Nintendo’s Mini NES Classic Edition is one of the hottest tech items this Christmas and it’s been nearly impossible to find as a result. Now, thanks to a new report, we have an idea just how many consoles Nintendo has sold: Nearly 200,000 Classic NES systems thus far in America alone. The Wii U is estimated to have sold just 220,000 units in the last six months, which means a 30-year-old game console is blowing out Nintendo’s most recent living room platform. Nintendo is fond of arguing that specs alone don’t make great games, but the company probably didn’t plan to make that point in quite such dramatic fashion.
VentureBeat spoke to NPD, which confirmed that the Classic NES is leading the retro game market, while Google reported that the NES Classic Edition is the most googled console of the year. Nintendo is reportedly pushing to build more consoles, but the platform is even more popular in Japan than it is here, with an estimated 261,000 units selling in Japan the console’s first week. At this rate, a strong December could push the Classic NES’ global sales over the Wii U’s entire yearly sales (currently estimated at 1.3 million devices for all of 2016).
Given the enormous demand for the platform it’s not clear why Nintendo didn’t build a few more of them or ramp up production more quickly. Maybe Nintendo was afraid of taking momentum away from Switch, or didn’t anticipate how many people might want a retro version of its original console, but it’s clear the nostalgia market for its devices is enormous. It’s also easy to see what the company will likely do over the next four years: The SNES, Nintendo 64, the entire GameBoy lineup — all of these are ripe for commercialization in similar efforts, probably with one system rolling out each holiday. Nintendo has announced no such plans and is probably mostly focused on getting the Switch out the door, but the company would be stupid to ignore the potential of consoles like this.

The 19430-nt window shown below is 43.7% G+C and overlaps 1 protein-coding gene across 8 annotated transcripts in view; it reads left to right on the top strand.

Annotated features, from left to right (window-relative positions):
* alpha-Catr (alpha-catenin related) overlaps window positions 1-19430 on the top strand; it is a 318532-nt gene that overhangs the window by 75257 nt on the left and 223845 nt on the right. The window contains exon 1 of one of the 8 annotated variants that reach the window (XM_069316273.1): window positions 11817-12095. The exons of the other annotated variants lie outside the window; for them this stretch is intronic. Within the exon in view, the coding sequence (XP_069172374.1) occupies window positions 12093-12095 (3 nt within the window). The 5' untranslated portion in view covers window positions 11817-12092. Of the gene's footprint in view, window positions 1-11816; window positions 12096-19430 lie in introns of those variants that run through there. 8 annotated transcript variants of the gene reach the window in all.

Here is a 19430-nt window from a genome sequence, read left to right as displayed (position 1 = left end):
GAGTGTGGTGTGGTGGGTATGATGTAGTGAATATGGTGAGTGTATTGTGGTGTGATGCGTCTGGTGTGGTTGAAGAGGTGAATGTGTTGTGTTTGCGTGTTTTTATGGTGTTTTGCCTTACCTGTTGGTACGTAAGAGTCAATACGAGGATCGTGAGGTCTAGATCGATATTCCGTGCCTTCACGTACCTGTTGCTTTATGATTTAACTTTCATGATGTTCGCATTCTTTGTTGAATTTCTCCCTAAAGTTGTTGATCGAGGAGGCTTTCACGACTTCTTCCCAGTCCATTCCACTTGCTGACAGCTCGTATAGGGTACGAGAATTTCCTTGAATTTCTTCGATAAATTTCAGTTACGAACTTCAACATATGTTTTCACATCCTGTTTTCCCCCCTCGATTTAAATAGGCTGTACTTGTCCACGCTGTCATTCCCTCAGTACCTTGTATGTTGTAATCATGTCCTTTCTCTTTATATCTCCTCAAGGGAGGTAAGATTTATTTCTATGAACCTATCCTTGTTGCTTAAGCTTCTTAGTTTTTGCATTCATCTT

That said, the more recent the systems Nintendo tries to mine for inclusion in programs like this, the trickier the optics will be. Customers are willing to buy a $ 60 NES with 30 preloaded games, but if Nintendo moves to do the same with other platforms customers are eventually going to want things like updates or the option to purchase additional titles. We’ll have to wait and see how Nintendo balances things here — it could add some capabilities to platforms that didn’t originally ship with them. The NES Classic uses a quad-core ARM chip, after all, which wasn’t exactly a standard feature on the original platform.
Read our sister site PCMag’s full review of the NES Classic Edition.